It’s not until 9:00 that the sun sets and the day quiets down…only for the night creatures to begin their watch. First the bats come out, frenetic silhouettes disappearing into the night. The frogs start their chorus, the crickets their stridulating chirping; and by the time it’s totally dark, the occasional deep hoots of a great horned owl lull me to sleep.

 

The force of life, the beat of summer. Happy summer to my northern hemispheric friends.

 

Written by Jet Eliot.

Photos by Athena Alexander.

Pacific Chorus Frog, California

 

Range Map for Black-headed Grosbeak

Range map for black-headed grosbeak. Courtesy allaboutbirds.org.

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77 thoughts on “The Beat of Summer

  1. Happy Summer, Jet! Great post, wonderful to learn about the wildlife on your doorstep – what an abundance, and what a soundtrack! It’s good to read about the gradual recovery of the land there.
    Thanks for this, and have a great weekend, protecting your tea from juvenile hummingbirds.

    • Always a delight to hear from you, pc, thanks so much for your lovely words and visit. I smiled at your comment about protecting my tea from the juvenile hummingbirds. One of the joys of Friday is reading what adventure you’ve been up to, am looking forward to it. Always a great time, my friend, thanks so much and cheers to you and the gang.

  2. Lovely post, Jet. I feel like I am there with you and all the flora and fauna of NorCA. Great shots from Athena, too.
    The chipping sparrows in the bush outside my window have hatched and every time a parent flies in there is a great clamoring. It always makes me smile. 🙂

    • Oh how I loved hearing about the nest of chipping sparrows near your window, Eliza. Isn’t that just such an exuberance when the parent flies in and their new little voices explode all at once? Great to hear of your summer nest, Eliza, and thanks for your warm words.

  3. I can’t get close enough to the lizards in my backyard to figure out what they are! I was looking for some fire resistant plants for my back yard – thanks for the recommendation. Especially that bear grass…..Cool. Have a happy summer Jet! Let’s hope the rains come early.

    • How wonderful that you have lizards in your back yard, Jan. They are probably the Western fence lizard species. Happy summer to you, too, Jan, and I’m with you in hoping for early rains. Many thanks.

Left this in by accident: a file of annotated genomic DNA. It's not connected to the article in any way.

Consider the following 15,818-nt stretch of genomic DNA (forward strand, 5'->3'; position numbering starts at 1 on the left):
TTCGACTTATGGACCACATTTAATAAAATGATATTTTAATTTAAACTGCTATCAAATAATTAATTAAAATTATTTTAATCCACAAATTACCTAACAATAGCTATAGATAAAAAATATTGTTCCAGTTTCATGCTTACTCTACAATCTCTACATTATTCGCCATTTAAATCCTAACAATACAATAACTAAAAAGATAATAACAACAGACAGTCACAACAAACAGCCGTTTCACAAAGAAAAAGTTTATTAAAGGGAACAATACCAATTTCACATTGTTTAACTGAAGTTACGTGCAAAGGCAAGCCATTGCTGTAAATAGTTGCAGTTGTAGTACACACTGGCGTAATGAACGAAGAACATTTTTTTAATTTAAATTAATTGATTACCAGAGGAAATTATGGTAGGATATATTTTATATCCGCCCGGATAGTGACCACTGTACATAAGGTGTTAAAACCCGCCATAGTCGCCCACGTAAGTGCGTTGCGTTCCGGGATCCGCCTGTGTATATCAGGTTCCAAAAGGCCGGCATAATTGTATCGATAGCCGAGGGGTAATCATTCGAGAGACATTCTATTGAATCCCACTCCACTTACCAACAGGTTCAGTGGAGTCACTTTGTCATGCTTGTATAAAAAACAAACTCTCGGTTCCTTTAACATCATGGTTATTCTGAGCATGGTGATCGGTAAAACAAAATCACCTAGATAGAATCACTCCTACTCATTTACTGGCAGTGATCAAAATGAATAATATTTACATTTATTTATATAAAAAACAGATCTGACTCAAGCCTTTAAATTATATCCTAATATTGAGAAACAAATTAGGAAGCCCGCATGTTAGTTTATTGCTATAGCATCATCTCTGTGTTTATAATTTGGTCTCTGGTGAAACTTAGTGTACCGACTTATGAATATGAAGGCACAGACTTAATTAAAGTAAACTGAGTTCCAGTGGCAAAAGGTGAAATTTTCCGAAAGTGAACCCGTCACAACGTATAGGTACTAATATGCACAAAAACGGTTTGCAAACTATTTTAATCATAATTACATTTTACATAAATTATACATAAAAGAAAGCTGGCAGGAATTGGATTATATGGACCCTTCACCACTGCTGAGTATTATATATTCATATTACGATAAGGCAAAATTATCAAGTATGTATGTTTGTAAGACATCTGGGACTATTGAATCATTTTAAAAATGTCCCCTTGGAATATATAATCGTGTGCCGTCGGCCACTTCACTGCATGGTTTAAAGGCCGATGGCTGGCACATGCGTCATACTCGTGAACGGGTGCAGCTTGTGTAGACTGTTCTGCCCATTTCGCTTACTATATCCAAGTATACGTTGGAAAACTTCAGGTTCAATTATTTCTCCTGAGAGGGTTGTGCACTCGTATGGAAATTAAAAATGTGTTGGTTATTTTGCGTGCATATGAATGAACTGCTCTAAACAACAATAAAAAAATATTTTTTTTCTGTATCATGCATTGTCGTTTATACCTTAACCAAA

• I like the way you worded the summary of the summer post and the fire recovery, Craig. Yes, it is nice to see the recovery happening. It’s a very interesting process. The chipmunks, for example, never did come back, but more lizards this year. We’re learning something new every week, and of course working really hard to keep out the invasives (poison oak in FULL force without all the trees). Warm thanks–

  4. I can imagine that your property will start bursting with all kinds of animals of many kinds. Must be desert type terrain for I can gather by looking at the samples of your great gallery. Many people might think that a forest yields more animals, the desert is teeming with wild life at every inch of it! Great post, Jet, as always! 🙂

    • Always a joy to hear from you, HJ. The terrain here is a mix of chaparral, woodlands and evergreen forest, yielding an array of habitats suitable to a variety of wildlife. It is, as you say, teeming with wildlife. And as you know, feeders bring in more wildlife. My warmest thanks for your visit, my friend.

  5. Our violet-green swallows are still busy feeding while we wait to see the hatchlings make their appearance. Athena caught a marvelous shot of your swallow showing that brilliant green out in the sun. We’ve been noticing the bear grass taking over the hills in the burned areas as well. It’s pretty amazing to see all the life returning after the fires. Here’s hoping we can get through the rest of the summer without any major ones! And those grosbeaks… they do keep me busy filling the feeders. I’m trying to find one that they won’t park on and crowd out the smaller birds like our nesting chickadee. Wish I had caught a video of a tiny little chipmunk chasing off one of the grosbeaks on the ground. Not to mention Papa Quail charging and chasing off a Jay. It’s quite an exciting time. Can’t wait to see the new Quail chicks arriving. ❤